Linear discriminant analysis of effect size (LEfSe) was performed to identify the taxa that significantly explained differences in community composition between the groups. Thirty-five significantly discriminative features out of 51 were selected before internal Wilcoxon, and 25 had an LDA score > 2. A cladogram showing the 25 microbial taxa's phylogenetic distribution significantly associated with each filter group is presented in Fig. 4A. The corresponding linear corresponding analysis (LDA) values for each taxon are shown in Fig. 4B. LEfSe analysis showed that the taxa from four families (i.e., Crocinitomicaceae, Env. OPS 17, Pseudomonadaceae, Rhizobiales Incertae Sedis), and two genera (i.e., Polymorphobacter, Pseudomonas) were significantly abundant in NP compared to other filter groups. For the sequential membrane filters, phylum Elusimicrobiota, four classes [e.g., Subgroup 22 (Acidobacteriota), JG30-KF-CM66 (Chloroflexi)], four orders (e.g., Chitinophagales, Sphingobacteriales), family Acetobacteraceae, and three genera [i.e., DEV114 (Pedosphaeracea), Ferruginibacter, Phenylobacterium] were significantly more abundant for the 10 μm filter, while three orders (i.e., Gemmatales, Haliangiales, Pirellulales), family Haliangiaceae), and two genera (i.e., Haliangium, Fimbriiglobus) were significantly more abundant for the 0.22 μm filter. No taxa were found to be significantly abundant for the 5 μm filter.

Fig. 4
figure 4

Linear Discriminant Analysis (LDA) Effect Size (LEfSe) plot of indicator taxa identified from non-processed (NP), and sequential filtered (10, 5, and 0.22 μm) sediment samples. A Cladogram representing the hierarchical structure of the indicator taxa identified between the non-processed and filtered samples (filter). Each filled circle represents one indicator taxa. Blue, indicator taxa statistically overrepresented in "NP"; red indicator taxa statistically overrepresented in "0.22"; green, indicator taxa statistically overrepresented in "10". B Identified indicator taxa grouped by filter and ranked by effect size. The threshold for LDA score was > 2.0. The letter before the taxa indicates taxonomic level: “p_” for phylum; “c_” for class; “o_” for order; “f_” for family; and “g_” for genus


This study assessed whether freshwater sediment-associated microorganisms would differ between non-processed and pre-processed samples by sequential membrane filtration. We provided the first comparison of the two approaches using 16S rRNA amplicon sequencing for microbial community profiling.

Influence on the quality and quantity of extracted DNA, PCR amplicon and HTS-reads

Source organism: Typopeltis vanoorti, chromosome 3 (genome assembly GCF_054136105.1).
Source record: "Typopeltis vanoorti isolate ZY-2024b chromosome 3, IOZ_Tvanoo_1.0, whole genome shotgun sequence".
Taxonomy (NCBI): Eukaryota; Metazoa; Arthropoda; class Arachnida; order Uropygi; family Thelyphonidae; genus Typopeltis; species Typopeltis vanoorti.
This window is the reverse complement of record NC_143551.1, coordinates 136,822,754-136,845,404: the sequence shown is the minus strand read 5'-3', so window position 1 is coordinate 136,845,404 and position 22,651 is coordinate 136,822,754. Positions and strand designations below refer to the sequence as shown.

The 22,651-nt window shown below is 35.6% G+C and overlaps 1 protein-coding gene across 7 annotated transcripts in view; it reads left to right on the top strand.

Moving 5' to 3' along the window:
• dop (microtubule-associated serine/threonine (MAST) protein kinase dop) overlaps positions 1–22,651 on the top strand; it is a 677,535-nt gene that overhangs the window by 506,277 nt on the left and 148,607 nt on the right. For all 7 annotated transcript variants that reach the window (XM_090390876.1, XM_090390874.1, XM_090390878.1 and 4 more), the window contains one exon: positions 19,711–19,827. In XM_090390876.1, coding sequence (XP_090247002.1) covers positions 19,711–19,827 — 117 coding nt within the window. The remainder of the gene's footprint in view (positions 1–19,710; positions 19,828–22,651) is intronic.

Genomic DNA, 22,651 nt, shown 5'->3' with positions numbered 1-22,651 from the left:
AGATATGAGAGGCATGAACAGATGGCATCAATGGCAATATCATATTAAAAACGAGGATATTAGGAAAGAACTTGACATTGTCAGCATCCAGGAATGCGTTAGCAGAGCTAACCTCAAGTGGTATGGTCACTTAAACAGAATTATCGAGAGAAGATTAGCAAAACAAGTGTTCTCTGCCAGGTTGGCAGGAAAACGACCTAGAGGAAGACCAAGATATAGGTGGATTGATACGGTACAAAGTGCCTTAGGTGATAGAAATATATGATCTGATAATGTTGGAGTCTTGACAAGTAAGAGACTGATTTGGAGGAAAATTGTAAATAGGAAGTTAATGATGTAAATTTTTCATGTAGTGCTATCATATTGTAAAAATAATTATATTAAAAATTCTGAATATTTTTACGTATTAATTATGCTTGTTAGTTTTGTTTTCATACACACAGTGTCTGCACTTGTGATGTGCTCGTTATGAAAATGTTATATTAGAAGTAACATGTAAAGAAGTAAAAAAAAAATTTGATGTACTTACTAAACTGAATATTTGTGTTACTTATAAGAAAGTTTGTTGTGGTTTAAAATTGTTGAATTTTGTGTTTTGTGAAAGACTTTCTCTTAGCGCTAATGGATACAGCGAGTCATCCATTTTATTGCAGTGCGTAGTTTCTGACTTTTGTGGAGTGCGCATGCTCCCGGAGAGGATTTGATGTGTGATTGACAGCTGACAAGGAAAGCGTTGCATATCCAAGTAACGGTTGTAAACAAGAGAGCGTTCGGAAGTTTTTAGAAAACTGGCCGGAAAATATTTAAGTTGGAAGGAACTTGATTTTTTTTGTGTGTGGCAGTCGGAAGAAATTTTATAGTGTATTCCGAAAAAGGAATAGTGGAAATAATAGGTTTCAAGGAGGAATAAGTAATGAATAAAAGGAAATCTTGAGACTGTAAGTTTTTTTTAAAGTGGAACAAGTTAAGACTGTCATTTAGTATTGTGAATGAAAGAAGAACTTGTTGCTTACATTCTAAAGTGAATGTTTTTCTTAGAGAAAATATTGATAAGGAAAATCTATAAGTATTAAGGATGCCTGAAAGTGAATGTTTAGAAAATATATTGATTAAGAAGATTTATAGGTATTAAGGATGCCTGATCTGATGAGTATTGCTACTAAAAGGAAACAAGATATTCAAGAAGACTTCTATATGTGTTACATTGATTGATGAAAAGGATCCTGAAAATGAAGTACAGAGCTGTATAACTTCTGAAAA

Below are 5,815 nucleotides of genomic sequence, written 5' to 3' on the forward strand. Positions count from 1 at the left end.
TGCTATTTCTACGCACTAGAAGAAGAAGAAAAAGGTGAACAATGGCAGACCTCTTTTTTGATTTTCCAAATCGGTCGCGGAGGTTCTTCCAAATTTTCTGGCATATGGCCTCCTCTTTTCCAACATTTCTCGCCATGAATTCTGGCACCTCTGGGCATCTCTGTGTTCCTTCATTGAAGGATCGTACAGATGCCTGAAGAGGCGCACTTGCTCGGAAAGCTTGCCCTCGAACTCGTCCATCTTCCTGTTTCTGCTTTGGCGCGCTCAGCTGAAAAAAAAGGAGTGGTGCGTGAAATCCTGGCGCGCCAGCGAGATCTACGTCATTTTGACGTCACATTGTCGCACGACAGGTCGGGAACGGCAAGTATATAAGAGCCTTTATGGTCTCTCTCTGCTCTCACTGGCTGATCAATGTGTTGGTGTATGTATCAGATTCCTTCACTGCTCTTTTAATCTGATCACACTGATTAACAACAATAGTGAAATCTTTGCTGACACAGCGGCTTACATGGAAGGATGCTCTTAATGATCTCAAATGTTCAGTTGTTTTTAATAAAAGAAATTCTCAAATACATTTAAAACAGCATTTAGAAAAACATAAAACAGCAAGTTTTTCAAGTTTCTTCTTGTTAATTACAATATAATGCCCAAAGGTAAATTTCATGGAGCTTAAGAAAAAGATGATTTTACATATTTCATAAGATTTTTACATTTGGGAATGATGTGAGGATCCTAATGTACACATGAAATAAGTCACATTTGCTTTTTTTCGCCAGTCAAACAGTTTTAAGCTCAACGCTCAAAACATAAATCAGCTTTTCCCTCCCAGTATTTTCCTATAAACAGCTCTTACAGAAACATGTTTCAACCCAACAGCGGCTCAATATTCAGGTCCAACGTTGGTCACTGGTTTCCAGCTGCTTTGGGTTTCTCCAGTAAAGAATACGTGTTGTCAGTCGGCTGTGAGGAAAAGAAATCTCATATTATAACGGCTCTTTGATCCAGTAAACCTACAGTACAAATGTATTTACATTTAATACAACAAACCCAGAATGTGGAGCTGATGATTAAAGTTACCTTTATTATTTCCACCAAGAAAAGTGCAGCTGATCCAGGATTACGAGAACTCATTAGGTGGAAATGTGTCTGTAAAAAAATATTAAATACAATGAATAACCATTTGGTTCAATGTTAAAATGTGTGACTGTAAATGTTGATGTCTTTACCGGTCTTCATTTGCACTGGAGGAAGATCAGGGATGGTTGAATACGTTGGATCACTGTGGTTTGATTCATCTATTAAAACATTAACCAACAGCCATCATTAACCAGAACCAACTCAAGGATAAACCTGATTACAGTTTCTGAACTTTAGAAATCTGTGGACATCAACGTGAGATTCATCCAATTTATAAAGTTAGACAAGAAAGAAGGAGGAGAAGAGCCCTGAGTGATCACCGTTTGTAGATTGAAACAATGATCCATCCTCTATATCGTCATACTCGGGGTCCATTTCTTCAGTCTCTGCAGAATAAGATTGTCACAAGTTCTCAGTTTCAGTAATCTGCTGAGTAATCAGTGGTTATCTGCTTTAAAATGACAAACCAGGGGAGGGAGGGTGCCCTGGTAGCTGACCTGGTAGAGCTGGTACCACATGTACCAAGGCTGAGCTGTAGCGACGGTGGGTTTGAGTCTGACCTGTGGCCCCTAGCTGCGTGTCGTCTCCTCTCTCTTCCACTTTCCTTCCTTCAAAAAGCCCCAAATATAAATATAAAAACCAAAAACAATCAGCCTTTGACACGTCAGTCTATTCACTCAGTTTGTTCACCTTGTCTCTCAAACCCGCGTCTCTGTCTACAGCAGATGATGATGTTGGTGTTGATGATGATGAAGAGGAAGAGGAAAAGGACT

The isolation and capture of good quality and quantity DNA from sediment samples are very challenging [9, 10], and the preservation medium and the time between collection and storage is critical for particle or sediment-associated microorganisms to prevent biased overgrowth and DNA damage before HTS sample processing [36]. We observed that extracted DNA concentration varied between sites and filters and was relatively high for the non-processed samples, with the sites having significant difference in DNA yield and no significant difference observed between filters. The difference in DNA yield could be attributed to the difference of the ecological conditions between the gravel bar sites. PCR amplicon concentration and quality were also not significantly different between the non-processed and processed samples. We should note that we used the same DNA extraction method for both non-processed and processed samples, employing the method of Zhou et al. [40], which includes the removal of PCR inhibitors, i.e., humic compounds. The chosen DNA extraction method could present different impacts on the characterization of the overall microbial community composition [41]. Previous studies have investigated the influence of filter types and pore sizes on DNA yield from aquatic ecosystems, i.e., environmental DNA [e.g.,42,43]. Filters of different pore sizes did not affect the amount of total DNA recovered and detected species from environmental DNA [43].

The PCR amplicon libraries were normalized before sequencing to ensure an even read distribution for all samples. However, the raw HTS-reads and quality-filtered reads were significantly different between methods, with the non-processed significantly having the highest raw read abundance. Interestingly, after the denoising and the chimeric-read filtering steps, the retained reads from the non-processed sample declined and were not significantly different between methods. This suggested that the retained read abundance after the bioinformatics step was not significantly influenced by sediment processing or lack thereof. Previous studies have reported that higher GC content and longer fragment length decreased the abundance of reads retained after quality filtering [44]. Moreover, fragment length may also impact the base qualities of Illumina reads [45]. The decline in read abundance of non-processed samples (from being significantly different from the others to insignificant difference) after quality filtering suggests the possibility of the extracted DNA having either high GC content or longer fragments, which reduced the reads' base qualities.